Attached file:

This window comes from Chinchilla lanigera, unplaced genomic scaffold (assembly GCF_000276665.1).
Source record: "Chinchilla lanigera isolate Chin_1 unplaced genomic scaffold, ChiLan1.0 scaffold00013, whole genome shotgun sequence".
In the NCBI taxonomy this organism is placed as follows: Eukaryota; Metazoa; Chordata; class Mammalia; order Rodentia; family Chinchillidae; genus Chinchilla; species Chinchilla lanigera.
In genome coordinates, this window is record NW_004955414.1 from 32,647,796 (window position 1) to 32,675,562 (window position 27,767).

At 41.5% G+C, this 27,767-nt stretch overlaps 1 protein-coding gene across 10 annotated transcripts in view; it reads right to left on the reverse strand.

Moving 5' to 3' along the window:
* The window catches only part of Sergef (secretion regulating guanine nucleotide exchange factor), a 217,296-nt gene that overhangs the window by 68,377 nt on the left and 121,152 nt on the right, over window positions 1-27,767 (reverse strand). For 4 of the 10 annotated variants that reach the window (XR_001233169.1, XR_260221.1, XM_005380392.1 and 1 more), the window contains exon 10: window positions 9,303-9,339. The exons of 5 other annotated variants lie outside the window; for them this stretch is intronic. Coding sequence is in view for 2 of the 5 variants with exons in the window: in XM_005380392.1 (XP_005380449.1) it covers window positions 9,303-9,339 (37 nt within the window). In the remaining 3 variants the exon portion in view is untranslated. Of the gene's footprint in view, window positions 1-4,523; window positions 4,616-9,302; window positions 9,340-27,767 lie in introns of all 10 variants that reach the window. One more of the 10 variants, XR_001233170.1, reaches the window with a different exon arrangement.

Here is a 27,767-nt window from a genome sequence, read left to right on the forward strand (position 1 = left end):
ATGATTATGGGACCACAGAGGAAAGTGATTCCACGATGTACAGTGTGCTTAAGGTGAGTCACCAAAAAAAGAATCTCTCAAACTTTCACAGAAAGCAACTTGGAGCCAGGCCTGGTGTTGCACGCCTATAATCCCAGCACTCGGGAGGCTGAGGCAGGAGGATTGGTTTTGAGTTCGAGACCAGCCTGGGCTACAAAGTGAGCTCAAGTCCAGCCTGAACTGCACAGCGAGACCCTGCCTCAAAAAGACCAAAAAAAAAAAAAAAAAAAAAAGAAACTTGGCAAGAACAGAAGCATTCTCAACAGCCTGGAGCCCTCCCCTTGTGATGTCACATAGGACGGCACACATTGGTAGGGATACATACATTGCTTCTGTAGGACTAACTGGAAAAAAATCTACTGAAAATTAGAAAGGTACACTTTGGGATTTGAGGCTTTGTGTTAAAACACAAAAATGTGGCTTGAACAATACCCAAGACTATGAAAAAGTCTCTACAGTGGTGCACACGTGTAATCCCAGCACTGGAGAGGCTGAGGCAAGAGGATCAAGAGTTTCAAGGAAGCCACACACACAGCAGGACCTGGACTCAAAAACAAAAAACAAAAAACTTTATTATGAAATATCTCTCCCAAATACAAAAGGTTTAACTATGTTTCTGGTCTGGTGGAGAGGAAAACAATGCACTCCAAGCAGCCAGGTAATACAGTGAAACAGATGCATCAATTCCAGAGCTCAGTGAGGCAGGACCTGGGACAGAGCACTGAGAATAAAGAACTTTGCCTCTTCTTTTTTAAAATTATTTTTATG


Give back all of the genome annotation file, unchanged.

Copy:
This window comes from Chinchilla lanigera, unplaced genomic scaffold (assembly GCF_000276665.1).
Source record: "Chinchilla lanigera isolate Chin_1 unplaced genomic scaffold, ChiLan1.0 scaffold00013, whole genome shotgun sequence".
In the NCBI taxonomy this organism is placed as follows: Eukaryota; Metazoa; Chordata; class Mammalia; order Rodentia; family Chinchillidae; genus Chinchilla; species Chinchilla lanigera.
In genome coordinates, this window is record NW_004955414.1 from 32,647,796 (window position 1) to 32,675,562 (window position 27,767).

At 41.5% G+C, this 27,767-nt stretch overlaps 1 protein-coding gene across 10 annotated transcripts in view; it reads right to left on the reverse strand.

Moving 5' to 3' along the window:
* The window catches only part of Sergef (secretion regulating guanine nucleotide exchange factor), a 217,296-nt gene that overhangs the window by 68,377 nt on the left and 121,152 nt on the right, over window positions 1-27,767 (reverse strand). For 4 of the 10 annotated variants that reach the window (XR_001233169.1, XR_260221.1, XM_005380392.1 and 1 more), the window contains exon 10: window positions 9,303-9,339. The exons of 5 other annotated variants lie outside the window; for them this stretch is intronic. Coding sequence is in view for 2 of the 5 variants with exons in the window: in XM_005380392.1 (XP_005380449.1) it covers window positions 9,303-9,339 (37 nt within the window). In the remaining 3 variants the exon portion in view is untranslated. Of the gene's footprint in view, window positions 1-4,523; window positions 4,616-9,302; window positions 9,340-27,767 lie in introns of all 10 variants that reach the window. One more of the 10 variants, XR_001233170.1, reaches the window with a different exon arrangement.

Here is a 27,767-nt window from a genome sequence, read left to right on the forward strand (position 1 = left end):
ATGATTATGGGACCACAGAGGAAAGTGATTCCACGATGTACAGTGTGCTTAAGGTGAGTCACCAAAAAAAGAATCTCTCAAACTTTCACAGAAAGCAACTTGGAGCCAGGCCTGGTGTTGCACGCCTATAATCCCAGCACTCGGGAGGCTGAGGCAGGAGGATTGGTTTTGAGTTCGAGACCAGCCTGGGCTACAAAGTGAGCTCAAGTCCAGCCTGAACTGCACAGCGAGACCCTGCCTCAAAAAGACCAAAAAAAAAAAAAAAAAAAAAAGAAACTTGGCAAGAACAGAAGCATTCTCAACAGCCTGGAGCCCTCCCCTTGTGATGTCACATAGGACGGCACACATTGGTAGGGATACATACATTGCTTCTGTAGGACTAACTGGAAAAAAATCTACTGAAAATTAGAAAGGTACACTTTGGGATTTGAGGCTTTGTGTTAAAACACAAAAATGTGGCTTGAACAATACCCAAGACTATGAAAAAGTCTCTACAGTGGTGCACACGTGTAATCCCAGCACTGGAGAGGCTGAGGCAAGAGGATCAAGAGTTTCAAGGAAGCCACACACACAGCAGGACCTGGACTCAAAAACAAAAAACAAAAAACTTTATTATGAAATATCTCTCCCAAATACAAAAGGTTTAACTATGTTTCTGGTCTGGTGGAGAGGAAAACAATGCACTCCAAGCAGCCAGGTAATACAGTGAAACAGATGCATCAATTCCAGAGCTCAGTGAGGCAGGACCTGGGACAGAGCACTGAGAATAAAGAACTTTGCCTCTTCTTTTTTAAAATTATTTTTATG